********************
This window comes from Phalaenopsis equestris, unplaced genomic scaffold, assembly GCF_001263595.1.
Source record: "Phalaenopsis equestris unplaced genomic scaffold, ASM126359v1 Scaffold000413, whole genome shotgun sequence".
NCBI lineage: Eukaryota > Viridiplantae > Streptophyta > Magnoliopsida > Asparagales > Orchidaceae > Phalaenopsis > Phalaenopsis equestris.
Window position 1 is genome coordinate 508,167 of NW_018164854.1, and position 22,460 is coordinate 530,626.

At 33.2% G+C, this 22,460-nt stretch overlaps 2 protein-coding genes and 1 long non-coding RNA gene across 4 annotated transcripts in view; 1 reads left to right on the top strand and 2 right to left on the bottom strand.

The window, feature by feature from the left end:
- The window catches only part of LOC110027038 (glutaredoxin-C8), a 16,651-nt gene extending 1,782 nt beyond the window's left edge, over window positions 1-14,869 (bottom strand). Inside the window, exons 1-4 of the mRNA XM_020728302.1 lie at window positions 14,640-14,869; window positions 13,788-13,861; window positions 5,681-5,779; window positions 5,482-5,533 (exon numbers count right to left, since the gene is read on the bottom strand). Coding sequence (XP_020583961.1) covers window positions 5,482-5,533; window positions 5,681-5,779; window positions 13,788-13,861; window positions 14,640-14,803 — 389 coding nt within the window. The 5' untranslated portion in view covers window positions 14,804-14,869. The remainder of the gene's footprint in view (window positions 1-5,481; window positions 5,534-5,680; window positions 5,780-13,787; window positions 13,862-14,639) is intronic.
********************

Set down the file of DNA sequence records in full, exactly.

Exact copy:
This window comes from Phalaenopsis equestris, unplaced genomic scaffold, assembly GCF_001263595.1.
Source record: "Phalaenopsis equestris unplaced genomic scaffold, ASM126359v1 Scaffold000413, whole genome shotgun sequence".
NCBI lineage: Eukaryota > Viridiplantae > Streptophyta > Magnoliopsida > Asparagales > Orchidaceae > Phalaenopsis > Phalaenopsis equestris.
Window position 1 is genome coordinate 508,167 of NW_018164854.1, and position 22,460 is coordinate 530,626.

At 33.2% G+C, this 22,460-nt stretch overlaps 2 protein-coding genes and 1 long non-coding RNA gene across 4 annotated transcripts in view; 1 reads left to right on the top strand and 2 right to left on the bottom strand.

The window, feature by feature from the left end:
- The window catches only part of LOC110027038 (glutaredoxin-C8), a 16,651-nt gene extending 1,782 nt beyond the window's left edge, over window positions 1-14,869 (bottom strand). Inside the window, exons 1-4 of the mRNA XM_020728302.1 lie at window positions 14,640-14,869; window positions 13,788-13,861; window positions 5,681-5,779; window positions 5,482-5,533 (exon numbers count right to left, since the gene is read on the bottom strand). Coding sequence (XP_020583961.1) covers window positions 5,482-5,533; window positions 5,681-5,779; window positions 13,788-13,861; window positions 14,640-14,803 — 389 coding nt within the window. The 5' untranslated portion in view covers window positions 14,804-14,869. The remainder of the gene's footprint in view (window positions 1-5,481; window positions 5,534-5,680; window positions 5,780-13,787; window positions 13,862-14,639) is intronic.